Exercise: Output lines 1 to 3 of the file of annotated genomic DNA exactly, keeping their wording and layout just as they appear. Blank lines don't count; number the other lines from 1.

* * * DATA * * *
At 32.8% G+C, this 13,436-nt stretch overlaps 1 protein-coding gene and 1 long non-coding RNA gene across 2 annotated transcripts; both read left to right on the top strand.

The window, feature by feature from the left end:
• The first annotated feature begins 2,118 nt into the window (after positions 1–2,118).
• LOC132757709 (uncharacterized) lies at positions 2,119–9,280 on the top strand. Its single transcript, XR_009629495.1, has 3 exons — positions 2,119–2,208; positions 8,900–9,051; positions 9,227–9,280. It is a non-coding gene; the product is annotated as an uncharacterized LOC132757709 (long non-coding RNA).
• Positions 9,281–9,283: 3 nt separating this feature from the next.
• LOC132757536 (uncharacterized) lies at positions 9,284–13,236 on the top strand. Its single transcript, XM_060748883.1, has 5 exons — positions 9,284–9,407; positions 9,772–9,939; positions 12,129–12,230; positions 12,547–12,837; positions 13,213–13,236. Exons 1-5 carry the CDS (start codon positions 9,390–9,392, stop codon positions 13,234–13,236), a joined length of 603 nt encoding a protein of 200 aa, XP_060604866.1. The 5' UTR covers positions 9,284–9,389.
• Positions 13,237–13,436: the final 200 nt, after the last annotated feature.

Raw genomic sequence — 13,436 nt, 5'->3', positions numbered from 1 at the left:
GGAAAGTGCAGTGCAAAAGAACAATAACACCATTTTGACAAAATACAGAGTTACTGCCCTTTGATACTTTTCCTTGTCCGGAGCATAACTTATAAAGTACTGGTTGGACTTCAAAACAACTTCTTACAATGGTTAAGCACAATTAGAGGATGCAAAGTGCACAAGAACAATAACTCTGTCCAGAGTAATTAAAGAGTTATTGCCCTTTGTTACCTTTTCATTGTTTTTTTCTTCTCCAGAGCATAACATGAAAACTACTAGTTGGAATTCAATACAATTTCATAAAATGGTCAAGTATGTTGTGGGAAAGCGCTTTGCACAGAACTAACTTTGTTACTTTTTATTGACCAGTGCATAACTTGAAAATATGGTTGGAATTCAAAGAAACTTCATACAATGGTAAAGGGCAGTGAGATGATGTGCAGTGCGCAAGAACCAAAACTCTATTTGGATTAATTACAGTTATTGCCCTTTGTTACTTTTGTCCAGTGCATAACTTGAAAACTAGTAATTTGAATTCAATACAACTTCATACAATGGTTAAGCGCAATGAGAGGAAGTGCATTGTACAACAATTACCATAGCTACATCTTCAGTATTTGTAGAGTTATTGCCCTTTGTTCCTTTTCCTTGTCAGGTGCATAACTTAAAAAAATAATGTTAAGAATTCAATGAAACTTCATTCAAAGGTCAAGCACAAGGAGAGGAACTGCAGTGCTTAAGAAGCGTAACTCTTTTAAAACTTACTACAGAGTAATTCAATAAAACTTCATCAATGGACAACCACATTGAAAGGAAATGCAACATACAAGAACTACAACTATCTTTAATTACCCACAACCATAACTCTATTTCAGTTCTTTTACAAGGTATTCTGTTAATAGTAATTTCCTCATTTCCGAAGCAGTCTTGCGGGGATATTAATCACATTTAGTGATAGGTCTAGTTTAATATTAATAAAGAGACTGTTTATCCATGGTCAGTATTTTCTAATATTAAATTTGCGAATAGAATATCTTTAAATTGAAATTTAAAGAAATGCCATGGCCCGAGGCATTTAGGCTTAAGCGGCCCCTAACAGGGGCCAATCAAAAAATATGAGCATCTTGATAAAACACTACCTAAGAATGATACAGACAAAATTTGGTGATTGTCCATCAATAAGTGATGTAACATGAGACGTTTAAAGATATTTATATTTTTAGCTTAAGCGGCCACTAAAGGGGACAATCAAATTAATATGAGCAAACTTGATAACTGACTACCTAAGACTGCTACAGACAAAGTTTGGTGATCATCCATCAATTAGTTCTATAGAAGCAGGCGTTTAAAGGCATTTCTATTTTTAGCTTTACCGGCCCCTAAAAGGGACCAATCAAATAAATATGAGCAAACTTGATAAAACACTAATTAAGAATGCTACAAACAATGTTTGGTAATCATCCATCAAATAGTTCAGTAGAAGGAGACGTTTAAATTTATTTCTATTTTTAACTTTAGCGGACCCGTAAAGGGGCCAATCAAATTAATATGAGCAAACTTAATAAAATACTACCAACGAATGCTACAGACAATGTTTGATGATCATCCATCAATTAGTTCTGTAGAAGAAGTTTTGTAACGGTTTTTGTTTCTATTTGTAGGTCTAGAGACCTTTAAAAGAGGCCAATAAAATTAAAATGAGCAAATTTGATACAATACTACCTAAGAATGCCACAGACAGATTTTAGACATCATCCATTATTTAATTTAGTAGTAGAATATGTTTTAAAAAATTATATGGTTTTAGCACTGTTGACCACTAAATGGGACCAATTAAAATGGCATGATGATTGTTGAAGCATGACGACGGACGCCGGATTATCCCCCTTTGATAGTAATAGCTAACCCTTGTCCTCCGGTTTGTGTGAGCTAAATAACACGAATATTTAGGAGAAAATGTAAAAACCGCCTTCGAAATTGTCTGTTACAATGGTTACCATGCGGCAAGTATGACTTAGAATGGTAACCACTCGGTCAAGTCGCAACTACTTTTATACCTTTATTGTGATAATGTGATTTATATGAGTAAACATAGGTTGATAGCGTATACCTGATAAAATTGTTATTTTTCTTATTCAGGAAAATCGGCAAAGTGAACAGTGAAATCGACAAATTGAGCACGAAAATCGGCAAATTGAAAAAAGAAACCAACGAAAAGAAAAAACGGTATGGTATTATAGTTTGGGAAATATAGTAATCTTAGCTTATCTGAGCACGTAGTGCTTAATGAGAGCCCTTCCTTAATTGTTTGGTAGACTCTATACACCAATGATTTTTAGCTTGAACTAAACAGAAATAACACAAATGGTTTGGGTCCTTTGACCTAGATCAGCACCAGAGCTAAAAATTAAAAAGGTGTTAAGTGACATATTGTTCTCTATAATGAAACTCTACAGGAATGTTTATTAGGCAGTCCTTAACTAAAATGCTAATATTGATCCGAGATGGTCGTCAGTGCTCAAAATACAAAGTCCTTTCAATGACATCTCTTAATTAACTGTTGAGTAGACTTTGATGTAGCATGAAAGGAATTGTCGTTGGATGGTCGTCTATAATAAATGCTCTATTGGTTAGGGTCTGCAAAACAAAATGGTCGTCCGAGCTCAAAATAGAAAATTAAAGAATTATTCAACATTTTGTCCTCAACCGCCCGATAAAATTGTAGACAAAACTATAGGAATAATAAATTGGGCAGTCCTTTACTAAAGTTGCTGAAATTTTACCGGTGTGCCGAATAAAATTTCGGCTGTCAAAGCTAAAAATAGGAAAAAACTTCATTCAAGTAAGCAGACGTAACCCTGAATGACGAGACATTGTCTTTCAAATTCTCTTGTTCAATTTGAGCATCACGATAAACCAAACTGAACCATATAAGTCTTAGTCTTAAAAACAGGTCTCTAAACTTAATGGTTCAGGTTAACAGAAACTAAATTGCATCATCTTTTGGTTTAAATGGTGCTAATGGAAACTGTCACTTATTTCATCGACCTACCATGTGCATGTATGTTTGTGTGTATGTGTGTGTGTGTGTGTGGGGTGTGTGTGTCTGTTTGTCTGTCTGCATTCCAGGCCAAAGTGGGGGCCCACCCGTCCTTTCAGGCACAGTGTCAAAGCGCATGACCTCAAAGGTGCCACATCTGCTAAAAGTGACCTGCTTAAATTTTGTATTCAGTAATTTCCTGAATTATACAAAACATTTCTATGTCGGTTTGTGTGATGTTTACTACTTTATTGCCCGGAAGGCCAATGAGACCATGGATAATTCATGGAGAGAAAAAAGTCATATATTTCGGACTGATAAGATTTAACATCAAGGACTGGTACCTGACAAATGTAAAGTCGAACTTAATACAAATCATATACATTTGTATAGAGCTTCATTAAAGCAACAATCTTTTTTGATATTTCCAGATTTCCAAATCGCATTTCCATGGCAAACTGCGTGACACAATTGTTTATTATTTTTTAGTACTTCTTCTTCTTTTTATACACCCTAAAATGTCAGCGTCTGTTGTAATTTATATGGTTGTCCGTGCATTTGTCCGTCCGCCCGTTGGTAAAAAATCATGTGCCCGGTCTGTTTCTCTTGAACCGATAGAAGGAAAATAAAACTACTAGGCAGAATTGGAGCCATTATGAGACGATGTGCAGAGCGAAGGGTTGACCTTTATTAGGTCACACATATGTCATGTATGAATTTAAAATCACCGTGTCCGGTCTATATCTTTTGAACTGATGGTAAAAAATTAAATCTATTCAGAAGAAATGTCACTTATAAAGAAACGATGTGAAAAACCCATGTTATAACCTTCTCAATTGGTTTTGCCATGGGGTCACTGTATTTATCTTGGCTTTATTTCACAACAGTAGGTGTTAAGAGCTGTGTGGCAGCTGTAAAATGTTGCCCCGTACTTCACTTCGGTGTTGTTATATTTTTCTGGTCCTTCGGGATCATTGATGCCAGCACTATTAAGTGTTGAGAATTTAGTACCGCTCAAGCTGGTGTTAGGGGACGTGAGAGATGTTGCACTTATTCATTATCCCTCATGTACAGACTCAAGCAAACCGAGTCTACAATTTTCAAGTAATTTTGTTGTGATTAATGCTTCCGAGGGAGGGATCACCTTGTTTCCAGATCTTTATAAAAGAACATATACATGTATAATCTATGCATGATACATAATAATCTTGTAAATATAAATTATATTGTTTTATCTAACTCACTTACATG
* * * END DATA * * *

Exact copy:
At 32.8% G+C, this 13,436-nt stretch overlaps 1 protein-coding gene and 1 long non-coding RNA gene across 2 annotated transcripts; both read left to right on the top strand.

The window, feature by feature from the left end:
• The first annotated feature begins 2,118 nt into the window (after positions 1–2,118).